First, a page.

Tana Mongeau opens up about battle with depression and addiction

Tana Mongeau is getting candid about the struggles she has been dealing with after deciding to focus on her mental health nearly three months ago.

Earlier this week, the YouTube star revealed in a video titled, “letting you in on the truth about MTV, depression + a life update,” that she suffered abuse from a very young age.

“My childhood was just the worst thing on Earth,” she shared, alleging she was “physically, mentally, and emotionally” abused. “I’m very lucky to have gotten out of that.”

Mongeau, 21, said just months prior to her starting her YouTube channel in 2015, her best friend died and she was “bottling in the depression” and “numbing things out” with drugs just as her career was taking off.

“I was at the point of taking Xanax, where it’s not where I was trying to overdose…I was definitely just taking enough to where I wasn’t trying to kill myself, but I definitely didn’t care if I died,” she said. “I think that’s the scariest road that you could possibly take.”

Mongeau said she hit “rock bottom” in 2019. She was filming her MTV reality series, “No Filter,” and had a public split with Jake Paul.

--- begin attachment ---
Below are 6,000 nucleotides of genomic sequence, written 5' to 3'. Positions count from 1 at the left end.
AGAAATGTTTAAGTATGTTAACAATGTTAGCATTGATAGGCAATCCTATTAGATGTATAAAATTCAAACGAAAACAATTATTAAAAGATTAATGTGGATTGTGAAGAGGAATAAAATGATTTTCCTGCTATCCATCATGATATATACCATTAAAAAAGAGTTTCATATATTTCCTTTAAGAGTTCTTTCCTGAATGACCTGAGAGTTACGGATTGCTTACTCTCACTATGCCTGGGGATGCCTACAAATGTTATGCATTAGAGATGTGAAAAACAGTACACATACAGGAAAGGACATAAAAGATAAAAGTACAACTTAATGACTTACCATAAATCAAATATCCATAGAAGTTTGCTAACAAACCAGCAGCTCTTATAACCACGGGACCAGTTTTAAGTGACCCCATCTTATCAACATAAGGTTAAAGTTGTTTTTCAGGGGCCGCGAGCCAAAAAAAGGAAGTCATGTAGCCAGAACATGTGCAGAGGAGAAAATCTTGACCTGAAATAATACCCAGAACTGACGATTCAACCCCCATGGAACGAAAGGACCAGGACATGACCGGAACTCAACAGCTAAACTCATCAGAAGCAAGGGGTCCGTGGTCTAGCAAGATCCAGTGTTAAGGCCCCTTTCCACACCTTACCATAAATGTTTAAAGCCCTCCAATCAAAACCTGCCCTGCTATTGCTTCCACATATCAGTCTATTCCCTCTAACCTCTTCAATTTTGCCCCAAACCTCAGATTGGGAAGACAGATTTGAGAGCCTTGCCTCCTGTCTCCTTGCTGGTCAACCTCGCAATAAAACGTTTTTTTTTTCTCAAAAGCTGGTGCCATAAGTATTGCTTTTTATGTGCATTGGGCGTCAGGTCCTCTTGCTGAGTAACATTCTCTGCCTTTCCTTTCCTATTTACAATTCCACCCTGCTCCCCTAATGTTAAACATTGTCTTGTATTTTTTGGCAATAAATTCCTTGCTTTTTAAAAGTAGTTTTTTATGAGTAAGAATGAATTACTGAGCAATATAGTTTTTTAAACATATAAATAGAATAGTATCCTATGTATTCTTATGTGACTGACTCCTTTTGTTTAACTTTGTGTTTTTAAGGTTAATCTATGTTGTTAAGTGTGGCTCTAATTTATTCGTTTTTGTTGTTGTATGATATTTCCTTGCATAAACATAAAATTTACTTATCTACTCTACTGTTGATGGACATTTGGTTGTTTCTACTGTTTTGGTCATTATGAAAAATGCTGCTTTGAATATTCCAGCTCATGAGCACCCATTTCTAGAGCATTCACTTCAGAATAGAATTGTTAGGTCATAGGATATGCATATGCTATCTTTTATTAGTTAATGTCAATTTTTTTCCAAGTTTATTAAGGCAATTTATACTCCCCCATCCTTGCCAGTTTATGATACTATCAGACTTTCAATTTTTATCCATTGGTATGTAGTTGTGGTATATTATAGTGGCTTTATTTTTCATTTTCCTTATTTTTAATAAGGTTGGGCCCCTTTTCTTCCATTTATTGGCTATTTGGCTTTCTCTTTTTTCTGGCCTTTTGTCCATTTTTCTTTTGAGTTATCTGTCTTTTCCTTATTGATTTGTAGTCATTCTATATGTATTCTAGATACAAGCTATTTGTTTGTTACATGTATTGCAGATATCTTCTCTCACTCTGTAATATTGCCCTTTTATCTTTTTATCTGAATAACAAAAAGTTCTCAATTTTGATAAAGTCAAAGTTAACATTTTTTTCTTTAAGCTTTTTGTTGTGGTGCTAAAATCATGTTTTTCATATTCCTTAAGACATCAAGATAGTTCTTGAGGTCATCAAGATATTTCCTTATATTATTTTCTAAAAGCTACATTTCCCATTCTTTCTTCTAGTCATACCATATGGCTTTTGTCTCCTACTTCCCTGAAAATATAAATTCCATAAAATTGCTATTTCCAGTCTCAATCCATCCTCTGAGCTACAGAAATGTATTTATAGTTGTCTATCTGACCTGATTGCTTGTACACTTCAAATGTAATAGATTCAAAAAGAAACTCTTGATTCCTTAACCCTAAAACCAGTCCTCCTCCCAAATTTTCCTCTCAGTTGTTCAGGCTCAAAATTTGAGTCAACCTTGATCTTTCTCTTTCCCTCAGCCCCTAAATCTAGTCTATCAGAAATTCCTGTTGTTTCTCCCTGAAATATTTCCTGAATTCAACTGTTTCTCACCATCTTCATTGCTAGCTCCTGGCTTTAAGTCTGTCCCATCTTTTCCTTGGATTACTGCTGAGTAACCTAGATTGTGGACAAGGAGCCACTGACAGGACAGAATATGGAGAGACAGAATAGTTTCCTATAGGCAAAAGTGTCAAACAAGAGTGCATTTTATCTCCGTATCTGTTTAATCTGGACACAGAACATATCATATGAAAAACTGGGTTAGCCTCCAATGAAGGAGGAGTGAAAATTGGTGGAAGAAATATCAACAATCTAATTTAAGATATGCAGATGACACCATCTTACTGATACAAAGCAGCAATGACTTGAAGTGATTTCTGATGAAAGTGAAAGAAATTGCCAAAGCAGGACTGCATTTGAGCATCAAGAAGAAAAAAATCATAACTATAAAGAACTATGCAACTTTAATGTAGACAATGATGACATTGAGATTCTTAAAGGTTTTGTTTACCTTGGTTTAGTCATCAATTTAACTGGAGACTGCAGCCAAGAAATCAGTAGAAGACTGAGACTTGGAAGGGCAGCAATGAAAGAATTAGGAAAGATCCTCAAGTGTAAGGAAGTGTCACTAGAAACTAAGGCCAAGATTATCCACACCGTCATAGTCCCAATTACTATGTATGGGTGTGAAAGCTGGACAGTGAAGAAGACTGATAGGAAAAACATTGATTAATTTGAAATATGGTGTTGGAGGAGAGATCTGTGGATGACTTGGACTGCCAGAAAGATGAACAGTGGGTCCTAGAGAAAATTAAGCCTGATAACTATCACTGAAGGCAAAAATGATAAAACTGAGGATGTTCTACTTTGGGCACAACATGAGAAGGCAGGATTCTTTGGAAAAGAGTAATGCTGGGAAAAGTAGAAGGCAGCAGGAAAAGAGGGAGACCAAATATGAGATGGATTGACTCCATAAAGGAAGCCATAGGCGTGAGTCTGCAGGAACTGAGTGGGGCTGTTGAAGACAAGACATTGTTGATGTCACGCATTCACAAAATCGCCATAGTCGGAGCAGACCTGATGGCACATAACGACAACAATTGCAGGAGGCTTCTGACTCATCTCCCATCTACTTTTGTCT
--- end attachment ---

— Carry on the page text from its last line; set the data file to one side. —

“2019 might have been one of the most successful textbook years of my life, but when it comes to my mental state it was absolutely hands down, in my 21 years of life, the worst year of that,” she said. “From January to December of 2019, I crumbled, to be real, and I think by the end of 2019 I had beaten myself up in every possible way to the point where I wasn’t even a person. I was fully at rock bottom. I wanted to die. I wanted to kill myself. I did not want to live.”

However, the reality star said she has worked on herself and is “now at the happiest place I’ve ever been in my entire life.” In a twist of television timing, however,  she is having to relive her bad moments on a show that she claims had heavy “editing.

“I feel like I’m on the road to becoming the best me I’ve ever become,” she said. “I’m finally ready to be back to YouTube, making funny videos, but obviously the [MTV] show airing of me at the worst time of my life…is a really weird conflict.”

She added, “I just feel bad that the show makes anyone look a way that they’re not, but here we are.”

The YouTuber concluded that she would like to use her platform for more philanthropic efforts like helping families in need amid the coronavirus pandemic.

Page Six has reached out to MTV for comment.

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